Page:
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Tu BiShvat

Hands holding a mound of dirt and a small plant

The way we celebrate Tu BiShvat has changed over the years – a case-in-point of how Jewish life and observance has been transformed in our day, due in no small part thanks to the successes of the State of Israel.


Rabbi Neal Gold
Dried fruits in the supermarket in Jerusalem

Coming a month and a half before the spring equinox and two months before Passover, Tu BiShvat provides a glimmer of springtime at a time when winter can often be at its cruelest.

Cantor Evan Kent
Snow covered road surrounded by trees -- and white lights in the foreground

Last year, my pre-school-aged daughter was acutely aware that her friends and their families would be celebrating Christmas and that she wasn’t going to be a part of it.

Dr. Emily Teck
Two loaves of challah on a silver platter next to a cup of wine

Miraculously, a delicate network of threads is emerging amongst us, linking us heart to heart.

Rabbi Galit Cohen Kedem
Smokey forest scene after wildfire

When a wildfire leveled my home when I was 20, I fell into a deep depression. Later, when I began to re-engage, I started to associate my emergence with Tu BiShvat.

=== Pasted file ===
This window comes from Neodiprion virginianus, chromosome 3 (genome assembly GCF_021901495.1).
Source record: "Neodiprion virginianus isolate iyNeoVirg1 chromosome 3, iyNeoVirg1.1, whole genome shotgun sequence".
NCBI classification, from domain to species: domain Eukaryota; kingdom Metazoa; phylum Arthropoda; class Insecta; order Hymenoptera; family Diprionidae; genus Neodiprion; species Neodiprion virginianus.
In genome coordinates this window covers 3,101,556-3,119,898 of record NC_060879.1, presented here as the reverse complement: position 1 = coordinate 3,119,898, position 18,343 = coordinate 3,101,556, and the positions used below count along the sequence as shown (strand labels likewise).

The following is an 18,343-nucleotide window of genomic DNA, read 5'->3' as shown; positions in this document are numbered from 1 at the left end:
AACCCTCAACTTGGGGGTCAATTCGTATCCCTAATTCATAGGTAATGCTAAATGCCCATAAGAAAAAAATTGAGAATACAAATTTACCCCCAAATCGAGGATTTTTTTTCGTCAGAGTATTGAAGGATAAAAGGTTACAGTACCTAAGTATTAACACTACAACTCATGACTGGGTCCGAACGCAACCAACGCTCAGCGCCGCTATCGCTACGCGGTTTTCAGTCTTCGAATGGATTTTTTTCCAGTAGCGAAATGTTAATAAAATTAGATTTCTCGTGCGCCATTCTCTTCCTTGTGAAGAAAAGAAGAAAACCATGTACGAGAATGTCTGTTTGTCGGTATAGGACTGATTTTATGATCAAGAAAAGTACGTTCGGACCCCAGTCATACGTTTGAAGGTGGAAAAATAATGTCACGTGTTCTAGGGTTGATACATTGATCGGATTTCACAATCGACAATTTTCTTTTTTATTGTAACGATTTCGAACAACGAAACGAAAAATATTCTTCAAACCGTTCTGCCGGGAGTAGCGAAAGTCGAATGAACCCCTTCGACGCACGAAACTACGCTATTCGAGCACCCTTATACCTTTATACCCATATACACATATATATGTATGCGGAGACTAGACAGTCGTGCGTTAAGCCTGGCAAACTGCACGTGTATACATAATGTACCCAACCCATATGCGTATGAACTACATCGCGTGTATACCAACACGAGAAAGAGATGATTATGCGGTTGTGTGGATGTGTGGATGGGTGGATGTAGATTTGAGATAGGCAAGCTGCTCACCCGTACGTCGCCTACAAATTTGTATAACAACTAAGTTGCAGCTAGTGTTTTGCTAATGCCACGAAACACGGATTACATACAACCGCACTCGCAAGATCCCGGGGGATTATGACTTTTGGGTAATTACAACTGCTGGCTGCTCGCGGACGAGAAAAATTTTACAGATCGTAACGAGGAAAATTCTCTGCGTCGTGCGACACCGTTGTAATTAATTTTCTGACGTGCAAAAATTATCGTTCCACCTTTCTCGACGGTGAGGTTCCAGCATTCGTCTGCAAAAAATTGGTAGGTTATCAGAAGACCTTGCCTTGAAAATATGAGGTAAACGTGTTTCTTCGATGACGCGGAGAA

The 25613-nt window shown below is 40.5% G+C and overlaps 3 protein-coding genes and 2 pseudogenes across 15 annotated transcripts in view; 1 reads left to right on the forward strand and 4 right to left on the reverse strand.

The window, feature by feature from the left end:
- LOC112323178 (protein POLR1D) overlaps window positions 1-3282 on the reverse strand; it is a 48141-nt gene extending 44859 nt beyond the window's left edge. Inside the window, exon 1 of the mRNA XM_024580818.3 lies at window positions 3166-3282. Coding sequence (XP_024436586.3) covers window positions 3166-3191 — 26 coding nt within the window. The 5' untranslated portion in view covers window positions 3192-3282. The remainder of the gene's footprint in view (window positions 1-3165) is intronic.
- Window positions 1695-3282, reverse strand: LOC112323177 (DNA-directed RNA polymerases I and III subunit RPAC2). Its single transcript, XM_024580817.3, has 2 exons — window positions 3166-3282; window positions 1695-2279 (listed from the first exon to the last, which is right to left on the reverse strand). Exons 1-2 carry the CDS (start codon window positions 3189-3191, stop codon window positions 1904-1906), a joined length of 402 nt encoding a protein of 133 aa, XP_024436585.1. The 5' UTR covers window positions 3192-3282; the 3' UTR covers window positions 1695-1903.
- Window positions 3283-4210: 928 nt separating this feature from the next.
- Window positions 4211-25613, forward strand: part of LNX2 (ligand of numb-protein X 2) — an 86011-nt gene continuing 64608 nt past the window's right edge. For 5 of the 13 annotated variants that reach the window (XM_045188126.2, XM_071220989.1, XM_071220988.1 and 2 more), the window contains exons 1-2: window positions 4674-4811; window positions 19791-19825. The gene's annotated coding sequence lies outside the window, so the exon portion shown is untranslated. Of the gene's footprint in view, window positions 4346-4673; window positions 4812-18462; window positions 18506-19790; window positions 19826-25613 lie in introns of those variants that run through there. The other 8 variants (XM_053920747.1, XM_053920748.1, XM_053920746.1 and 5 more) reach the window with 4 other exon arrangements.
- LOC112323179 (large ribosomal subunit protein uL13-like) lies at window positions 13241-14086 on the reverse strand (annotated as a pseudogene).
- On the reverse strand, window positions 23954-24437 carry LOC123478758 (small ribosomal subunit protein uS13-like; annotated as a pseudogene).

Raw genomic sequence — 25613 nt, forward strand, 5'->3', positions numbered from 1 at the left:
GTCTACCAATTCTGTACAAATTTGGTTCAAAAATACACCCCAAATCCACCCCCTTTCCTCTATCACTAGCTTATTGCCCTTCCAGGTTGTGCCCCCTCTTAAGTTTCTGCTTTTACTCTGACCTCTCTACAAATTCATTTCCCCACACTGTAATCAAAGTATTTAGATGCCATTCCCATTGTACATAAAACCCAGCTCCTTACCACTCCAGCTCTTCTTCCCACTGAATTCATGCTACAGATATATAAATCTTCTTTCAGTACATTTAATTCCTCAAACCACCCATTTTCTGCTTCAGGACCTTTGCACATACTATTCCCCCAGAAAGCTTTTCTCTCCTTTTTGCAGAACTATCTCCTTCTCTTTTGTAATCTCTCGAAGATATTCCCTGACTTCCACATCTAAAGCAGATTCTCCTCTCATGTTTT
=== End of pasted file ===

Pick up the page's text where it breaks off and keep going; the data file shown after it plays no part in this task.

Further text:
Juliette Hirt
Israeli children, eyes covered, reciting the Sh'ma

Tu BiShvat (Jewish Arbor Day) is the time of year when Israeli schoolchildren plant trees. Perhaps it’s no coincidence that a teacher instituted the tree-planting custom.

Rabbi Ofek Meir
Tree as seen from below

In college, being outdoors and celebrating the natural world was an important part of my spirituality, so I sought out hints that other Jews felt the same way.

Rabbi Daniel Swartz
Forest in summer; sun streaming in on tall, full leaf trees

Even though “Crossing Delancy’s” Sam the Pickle Man and Tu BiShvat both are somewhat predictable, they also are filled with wisdom, poetry, hope, and faith.

Rabbi Sharon G. Forman
Arms hugging the trunk of a tree with the hands coming together to form a heart shape in front of it

May each of us, at this Tu BiShvat – the New Year of the Trees – refuse to be complacent in accepting the ills and sorrows of our lives. 

Rabbi Emma Gottlieb
Bins of colorful dried fruit -- mango, banana, kiwi, pineapple -- in Jerusalem supermarket

In my past life as a cantor in Los Angeles, I was always facilitating the concept of “Jewish time” for others. Here in Jerusalem, it just sort of happens on its own.

Cantor Evan Kent


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